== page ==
Charlie is pouring his own money into the factory to ensure it will be ready in time for Milan, and he is getting frantic that the product is not right, angrily forcing his staff to redo what he considers to be shoddy work. Nicola arrives, fed up with Charlie's obsession over the factory, and breaks up with him. Lola has been making some decisions about production and preparations without consulting Charlie. When he discovers that she has decided to have her angels wear the boots on the runway rather than hiring professional models, an overwhelmed Charlie lashes out at her, humiliating her in front of the other workers. Lola storms out, and the factory workers go home. Alone, Charlie struggles with the weight of his father's legacy and what it means to be his own man ("Soul of a Man").

Lauren finds Charlie and tells him to come back to the factory. It is revealed Don has persuaded the workers to return to work and to sacrifice a week's pay to ensure the boots can be finished in time for Milan. Charlie is astonished and grateful and asks if Don has paid up on his wager by accepting Lola. Lauren explains that the person that Don has accepted is Charlie himself.

As he heads to the airport for Milan, Charlie leaves a heartfelt apology on Lola's voicemail. Meanwhile, Lola performs her act at a nursing home in her home town. After she leaves the stage, she speaks to her dying father, who uses a wheelchair, and reaches a sense of closure ("Hold Me in Your Heart").

Charlie and Lauren arrive in Milan. But without models, Charlie is forced to walk the runway himself. Lauren is thrilled by his dedication ("The History of Wrong Guys (Reprise)"), but the show threatens to be a disaster. Just as all seems lost, Lola and her angels arrive to save the day. Lauren and Charlie share their first kiss, and the whole company celebrates the success of the "Kinky Boots" ("Raise You Up/Just Be").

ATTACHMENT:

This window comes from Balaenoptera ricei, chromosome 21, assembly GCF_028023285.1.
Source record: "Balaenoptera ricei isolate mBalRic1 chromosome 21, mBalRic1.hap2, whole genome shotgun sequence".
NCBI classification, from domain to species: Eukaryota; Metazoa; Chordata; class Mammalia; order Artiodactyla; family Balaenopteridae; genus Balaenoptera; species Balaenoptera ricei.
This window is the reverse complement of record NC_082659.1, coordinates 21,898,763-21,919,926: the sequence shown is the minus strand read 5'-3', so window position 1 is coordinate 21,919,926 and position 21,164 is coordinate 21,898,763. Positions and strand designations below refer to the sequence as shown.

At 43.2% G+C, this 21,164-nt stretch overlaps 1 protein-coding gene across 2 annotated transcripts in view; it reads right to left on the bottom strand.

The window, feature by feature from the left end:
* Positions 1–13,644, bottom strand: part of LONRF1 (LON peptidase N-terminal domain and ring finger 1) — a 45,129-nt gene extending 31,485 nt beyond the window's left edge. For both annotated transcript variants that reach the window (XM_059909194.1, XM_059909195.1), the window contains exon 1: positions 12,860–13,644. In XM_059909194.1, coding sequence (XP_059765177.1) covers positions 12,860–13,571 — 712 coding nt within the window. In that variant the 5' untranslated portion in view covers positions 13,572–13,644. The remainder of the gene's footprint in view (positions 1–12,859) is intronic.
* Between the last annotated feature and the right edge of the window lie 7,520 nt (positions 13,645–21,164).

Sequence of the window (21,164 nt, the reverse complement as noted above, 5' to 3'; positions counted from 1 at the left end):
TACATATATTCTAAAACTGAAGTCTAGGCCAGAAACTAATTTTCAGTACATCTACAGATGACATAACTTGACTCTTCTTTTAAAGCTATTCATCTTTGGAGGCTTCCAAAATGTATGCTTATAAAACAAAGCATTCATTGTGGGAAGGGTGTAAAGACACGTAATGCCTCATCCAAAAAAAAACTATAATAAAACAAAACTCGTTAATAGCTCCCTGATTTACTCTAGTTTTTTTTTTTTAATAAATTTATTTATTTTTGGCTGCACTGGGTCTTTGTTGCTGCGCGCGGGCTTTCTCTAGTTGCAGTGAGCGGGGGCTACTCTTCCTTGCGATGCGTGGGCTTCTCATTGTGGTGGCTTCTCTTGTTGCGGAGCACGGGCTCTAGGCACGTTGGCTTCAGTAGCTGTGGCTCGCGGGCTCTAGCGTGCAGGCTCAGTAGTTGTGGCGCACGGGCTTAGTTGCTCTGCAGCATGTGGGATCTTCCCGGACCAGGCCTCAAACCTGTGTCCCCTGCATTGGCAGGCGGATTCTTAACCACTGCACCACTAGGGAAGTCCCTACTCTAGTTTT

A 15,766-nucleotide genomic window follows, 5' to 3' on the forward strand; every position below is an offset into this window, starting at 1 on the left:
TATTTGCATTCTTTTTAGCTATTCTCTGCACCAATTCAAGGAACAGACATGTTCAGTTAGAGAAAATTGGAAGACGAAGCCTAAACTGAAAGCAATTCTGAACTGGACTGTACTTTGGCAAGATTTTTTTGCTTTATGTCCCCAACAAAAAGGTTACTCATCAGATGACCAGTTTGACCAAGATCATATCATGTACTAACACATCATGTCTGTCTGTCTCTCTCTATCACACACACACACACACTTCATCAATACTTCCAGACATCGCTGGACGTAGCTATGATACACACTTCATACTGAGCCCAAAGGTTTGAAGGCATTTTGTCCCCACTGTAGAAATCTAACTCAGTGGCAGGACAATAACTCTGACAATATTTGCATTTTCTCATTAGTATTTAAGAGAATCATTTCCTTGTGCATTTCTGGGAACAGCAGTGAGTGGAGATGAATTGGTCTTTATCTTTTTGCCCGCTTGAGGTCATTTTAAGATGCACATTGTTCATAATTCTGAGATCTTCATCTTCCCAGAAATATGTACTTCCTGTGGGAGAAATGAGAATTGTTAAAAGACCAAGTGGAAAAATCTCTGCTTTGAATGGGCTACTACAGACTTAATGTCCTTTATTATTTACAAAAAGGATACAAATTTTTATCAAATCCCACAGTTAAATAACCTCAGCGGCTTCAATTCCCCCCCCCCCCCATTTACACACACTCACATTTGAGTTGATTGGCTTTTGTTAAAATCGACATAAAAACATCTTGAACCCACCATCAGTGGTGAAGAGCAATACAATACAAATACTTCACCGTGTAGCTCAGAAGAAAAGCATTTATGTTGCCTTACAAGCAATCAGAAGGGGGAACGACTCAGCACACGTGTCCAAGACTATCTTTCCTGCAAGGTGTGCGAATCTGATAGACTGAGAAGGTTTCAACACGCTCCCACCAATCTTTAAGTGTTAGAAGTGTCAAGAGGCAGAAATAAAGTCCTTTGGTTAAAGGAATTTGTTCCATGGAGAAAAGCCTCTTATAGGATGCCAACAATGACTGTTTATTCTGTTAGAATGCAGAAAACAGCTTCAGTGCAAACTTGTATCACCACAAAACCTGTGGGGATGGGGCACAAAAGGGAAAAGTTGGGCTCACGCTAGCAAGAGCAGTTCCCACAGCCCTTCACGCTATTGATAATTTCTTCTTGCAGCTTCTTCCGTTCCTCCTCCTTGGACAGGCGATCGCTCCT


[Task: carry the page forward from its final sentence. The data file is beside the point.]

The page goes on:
In Lauper's first effort at writing for the stage, she found that it required a sustained effort to write songs for the different characters.[23] Lauper joked about the difficulty of writing her first score: "How much of a stretch is it for me to write songs about fashion, funny relationships, people changing their minds and shoes?"[9] The first song that Lauper wrote was the opening number, which included a wide range of voices.[18] Her process was to conceive a song and sing it into her iPhone, and orchestrator Stephen Oremus would write it down.[9] Oremus would then "'blow up' the vocal line into harmonies, create the incidental music that linked scenes and songs" and orchestrate the material.[24] The songs range in style "from pop to funk to new wave to tango, with highly personal lyrics".[11]New York Times critic Melena Ryzik wrote: "Though there are plenty of hooky, rousing numbers, the emotional heart of Kinky Boots is several ballads about the weight of parental expectations."[11] The musical uses a twelve-piece orchestra consisting of keyboards, percussion, bass, guitars, reeds, violin, viola, cello, trumpet, and trombone.[25][26]